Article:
I picked it because it is based on what George Carlin might refer to “A ten year old’s joke, but a good one,” further establishing how my mind works.
Bishop is making lascivious eye contact with “Sexy Woman” and she’s returning the favor, leading her to lustily say:
“Show me your nuts.”
The hand puppets in his reaction over and above the goofy faces cement this moment.
Hey, there’s a great amount of humor in foreign language references to the highlighted objects of the George Awards. Speaking of favorites, it’s been at least two days since I’ve quoted Transylvania 6-5000 (1985) which is way too long.
This one get a double laugh, one for the over the top reaction of Ed Begley Jr. (as Gil) as his Lou Costello like panicked frenzy hits a crescendo when his monsters are grabbed by Dusko Valntic (the Twisted Man).
Then later when the even more over the top Doctor Antonio Malavaqua (Joseph Bologna) rants at all of his charges for their abduction of Gil, including:
come over ‘ere.
How come you grab this reporter by the cogliones?”
Twisto- “He stepped on me.”
Switching words, back to where we started this vast waste of time, and back to another movie I need to rewatch far too frequently, let’s give another George Award to The Three Amigos from 1986.
This exchange wins, partially because it’s another ten year old joke, partially because it’s kind of out of place in this movie (like lasts years list topper was) but mostly because of the delayed reaction of Lucky Day (Steve Martin) and the lack of reaction, followed by faked reaction of Dusty Bottoms (Chevy Chase) when Ned Nederlander (Martin Short) spies something and then explains the joke, giggling uncontrollably:
Ned Nederlander- “I think it's a male plane.”
Dusty Bottoms- “How can you tell?”
For the technical term, there’s no better use than 1985’s Better off Dead, which also happens to be my favorite of the Eighties teen romance movies. None of the other ones come close to this one’s levels of dark, absurd and insane humor.
And in case anyone cares about my opinions, the Breakfast Club was crap. Everyone calls it a representation of a connection between all the “types” in high school, but the nerd has to do all the work and is the only one who doesn't end up with a date, and all the viewers are fine with that.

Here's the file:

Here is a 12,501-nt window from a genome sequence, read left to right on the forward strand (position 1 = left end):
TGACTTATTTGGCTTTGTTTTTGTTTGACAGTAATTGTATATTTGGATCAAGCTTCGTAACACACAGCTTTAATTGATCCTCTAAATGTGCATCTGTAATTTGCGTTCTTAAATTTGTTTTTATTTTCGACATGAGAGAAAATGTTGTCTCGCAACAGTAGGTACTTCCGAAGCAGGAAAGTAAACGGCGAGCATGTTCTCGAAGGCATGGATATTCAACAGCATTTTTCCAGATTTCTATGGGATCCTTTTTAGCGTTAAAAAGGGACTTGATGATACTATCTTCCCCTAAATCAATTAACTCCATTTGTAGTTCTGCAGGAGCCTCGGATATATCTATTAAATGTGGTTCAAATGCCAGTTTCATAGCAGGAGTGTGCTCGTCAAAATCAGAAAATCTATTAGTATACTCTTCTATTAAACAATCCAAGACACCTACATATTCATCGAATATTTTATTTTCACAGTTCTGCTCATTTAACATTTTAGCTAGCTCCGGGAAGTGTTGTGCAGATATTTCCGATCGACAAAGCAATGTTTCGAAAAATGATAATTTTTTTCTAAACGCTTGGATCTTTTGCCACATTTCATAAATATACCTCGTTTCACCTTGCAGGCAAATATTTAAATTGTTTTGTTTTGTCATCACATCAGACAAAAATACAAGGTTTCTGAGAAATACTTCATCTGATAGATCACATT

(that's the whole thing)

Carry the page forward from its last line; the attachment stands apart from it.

Not that I'm bitter or anything.
Back to the adventures of Lane Meyer (John Cusak) bumping into the language barrier with exchange student Monique Junet (Diane Franklin). She explains pretending not to speak English to avoid any interactions with the family that’s brought her to the states, specifically the over amorous Ricky (Daniel Schneider). Then she fires off this nugget, along with some angrily thrown snowballs:
Monique- “I thought if Casanova and I in there had nothing to say to each other, he'd get bored -- go away. Instead he uses it as a chance to put his testicles all over me!”
Lane- “Sorry, what?”
Lane- “Sorry, what?”
Monique- “Uh, how you say... octopus... testicles.”
Lane- *visibly relieved*
There's a big difference.”
I’m pretty sure anyone who’s ever met me knows what the grand prize for this category is.
It’s got the verbal component, the comical reaction and a later call back.
Ladies and gentleman, for the Top Tier George Award for referring to male parts and their injuries-
I give you Brent Chalem as Horace, Andre Gower as Sean, and Carl Tribault as the Wolf Man in, 1987’s The Monster Squad:
The kids are attacked in Dracula’s house by the Wolf Man:
Horace- “He doesn't have nards!”
Sean- “Do it, do it!”
Horace- *in utter astonishment*
Later, when the kids meet up with the other group, Horace relates his moment of triumph:
We met Dracula,
And I kicked Wolf Man in the nards!”